Complicated ulcers are treated according to their cause and severity. Indolent ulcers are treated with a procedure to remove loose corneal epithelium. This procedure can often be performed in an awake animal with drops to numb the eye. Some indolent ulcers need a more extensive procedure with the animal under general anesthesia. Deep ulcers and wounds that might rupture the eye need surgical treatment by a veterinary ophthalmologist.
Image source: https://pixy.org/6427021/
Safe Autumn Treats for Dogs and Cats
Laurie Anne Walden, DVM
Dogs and cats can’t have pumpkin spice lattes or Halloween candy, but not all foods that we associate with fall are off the menu for our pets.
If you’d like to give treats to your pets, keep these precautions in mind:
Homemade and store-bought pet treats
Many recipes for homemade dog and cat treats are available. Making your own pet treats can be a fun family project and a great outlet for creativity. Kids might be surprised that their dog is so enthusiastic about a baked dog biscuit that tastes like cardboard to them. It’s a good reminder that pets don’t need the sugar, salt, and flavorings that humans prefer.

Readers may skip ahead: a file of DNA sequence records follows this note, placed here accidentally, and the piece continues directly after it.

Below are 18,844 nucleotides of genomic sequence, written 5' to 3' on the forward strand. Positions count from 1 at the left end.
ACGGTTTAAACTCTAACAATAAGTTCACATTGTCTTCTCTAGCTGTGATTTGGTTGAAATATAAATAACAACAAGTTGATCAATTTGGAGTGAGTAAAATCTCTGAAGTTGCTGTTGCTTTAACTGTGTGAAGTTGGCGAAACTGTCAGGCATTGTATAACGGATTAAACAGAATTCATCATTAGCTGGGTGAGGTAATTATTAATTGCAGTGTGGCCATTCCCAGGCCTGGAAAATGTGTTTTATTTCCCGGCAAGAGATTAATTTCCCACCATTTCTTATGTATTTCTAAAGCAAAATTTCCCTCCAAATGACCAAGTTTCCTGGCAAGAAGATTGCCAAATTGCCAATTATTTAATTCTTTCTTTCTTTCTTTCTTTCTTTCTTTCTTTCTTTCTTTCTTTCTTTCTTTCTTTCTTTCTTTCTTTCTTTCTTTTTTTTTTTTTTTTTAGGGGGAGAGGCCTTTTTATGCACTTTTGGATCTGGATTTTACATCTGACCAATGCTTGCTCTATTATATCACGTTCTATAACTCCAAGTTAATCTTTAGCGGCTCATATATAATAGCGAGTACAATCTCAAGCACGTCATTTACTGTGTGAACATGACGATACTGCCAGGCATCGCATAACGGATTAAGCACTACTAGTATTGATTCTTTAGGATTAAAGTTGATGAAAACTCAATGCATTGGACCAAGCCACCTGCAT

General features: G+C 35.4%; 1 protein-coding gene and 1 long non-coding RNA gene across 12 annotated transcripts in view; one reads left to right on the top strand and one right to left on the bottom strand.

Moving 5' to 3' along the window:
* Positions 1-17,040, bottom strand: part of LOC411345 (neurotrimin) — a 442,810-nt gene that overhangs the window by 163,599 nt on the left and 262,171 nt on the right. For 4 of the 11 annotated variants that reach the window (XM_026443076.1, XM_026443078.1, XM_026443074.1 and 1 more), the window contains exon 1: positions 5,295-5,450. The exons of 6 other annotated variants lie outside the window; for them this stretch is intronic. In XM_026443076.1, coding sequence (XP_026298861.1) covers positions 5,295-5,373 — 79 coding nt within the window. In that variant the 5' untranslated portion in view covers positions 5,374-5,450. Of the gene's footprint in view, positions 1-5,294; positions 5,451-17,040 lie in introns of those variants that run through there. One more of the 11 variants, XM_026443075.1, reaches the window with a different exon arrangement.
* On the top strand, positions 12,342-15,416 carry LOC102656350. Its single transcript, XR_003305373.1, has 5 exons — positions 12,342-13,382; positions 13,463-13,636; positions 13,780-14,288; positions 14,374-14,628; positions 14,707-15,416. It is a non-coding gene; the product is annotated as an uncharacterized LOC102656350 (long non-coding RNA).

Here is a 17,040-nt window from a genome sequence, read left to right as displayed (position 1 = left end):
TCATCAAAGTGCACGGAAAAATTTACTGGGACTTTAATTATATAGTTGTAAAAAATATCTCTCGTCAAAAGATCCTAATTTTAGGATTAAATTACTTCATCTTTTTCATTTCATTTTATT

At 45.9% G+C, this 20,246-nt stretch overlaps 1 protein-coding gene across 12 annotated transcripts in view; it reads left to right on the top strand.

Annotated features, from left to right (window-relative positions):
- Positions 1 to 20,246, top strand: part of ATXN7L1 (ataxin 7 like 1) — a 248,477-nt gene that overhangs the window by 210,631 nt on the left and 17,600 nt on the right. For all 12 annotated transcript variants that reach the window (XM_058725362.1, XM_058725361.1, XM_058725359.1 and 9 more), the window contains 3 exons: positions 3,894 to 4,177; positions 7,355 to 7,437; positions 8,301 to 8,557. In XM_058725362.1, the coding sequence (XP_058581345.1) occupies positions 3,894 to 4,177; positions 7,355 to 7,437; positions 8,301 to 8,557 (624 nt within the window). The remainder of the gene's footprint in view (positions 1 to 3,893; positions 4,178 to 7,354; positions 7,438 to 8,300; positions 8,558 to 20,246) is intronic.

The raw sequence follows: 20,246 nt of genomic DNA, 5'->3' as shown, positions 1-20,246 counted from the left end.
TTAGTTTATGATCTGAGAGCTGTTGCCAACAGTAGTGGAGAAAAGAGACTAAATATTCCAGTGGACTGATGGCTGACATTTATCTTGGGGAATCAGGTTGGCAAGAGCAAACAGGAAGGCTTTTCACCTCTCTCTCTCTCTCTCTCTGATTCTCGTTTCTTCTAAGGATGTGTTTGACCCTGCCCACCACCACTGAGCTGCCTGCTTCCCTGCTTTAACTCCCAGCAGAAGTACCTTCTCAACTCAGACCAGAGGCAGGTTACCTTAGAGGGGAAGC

Pet food manufacturers know a marketing opportunity when they see one, so you can also find themed seasonal treats for sale. Store-bought pet treats are fine as long as they don’t contain a problem ingredient (always check labels).
Plain cooked or canned pumpkin is safe, and dogs and cats tend to like it. If you use canned pumpkin, be sure to get plain pumpkin and not pumpkin pie filling. The sugar and spices in pie filling can cause problems. Likewise, don’t give a pet a piece of pumpkin pie—and especially not sugar-free pie, which might contain xylitol.
White potatoes and sweet potatoes
Most dogs love potatoes of any type. Skip the butter, salt, and toppings, though: no loaded baked potatoes or sweet potato casserole for pets.
Other vegetables and fruits
Many vegetables and fruits (not grapes!) are safe, tasty, low-calorie treats for pets. As always, stick with plain, unseasoned items for animals. Avoid casseroles, which might contain problem ingredients like onion and fat. To avoid a choking risk, cut raw vegetables and fruits into small pieces and remove seeds, cores, and thick peels. These are some good options:
A bite of cooked lean poultry meat is safe for dogs and cats. Avoid giving pets skin, fat, bones, pan drippings, raw meat, or meat seasoned with onion.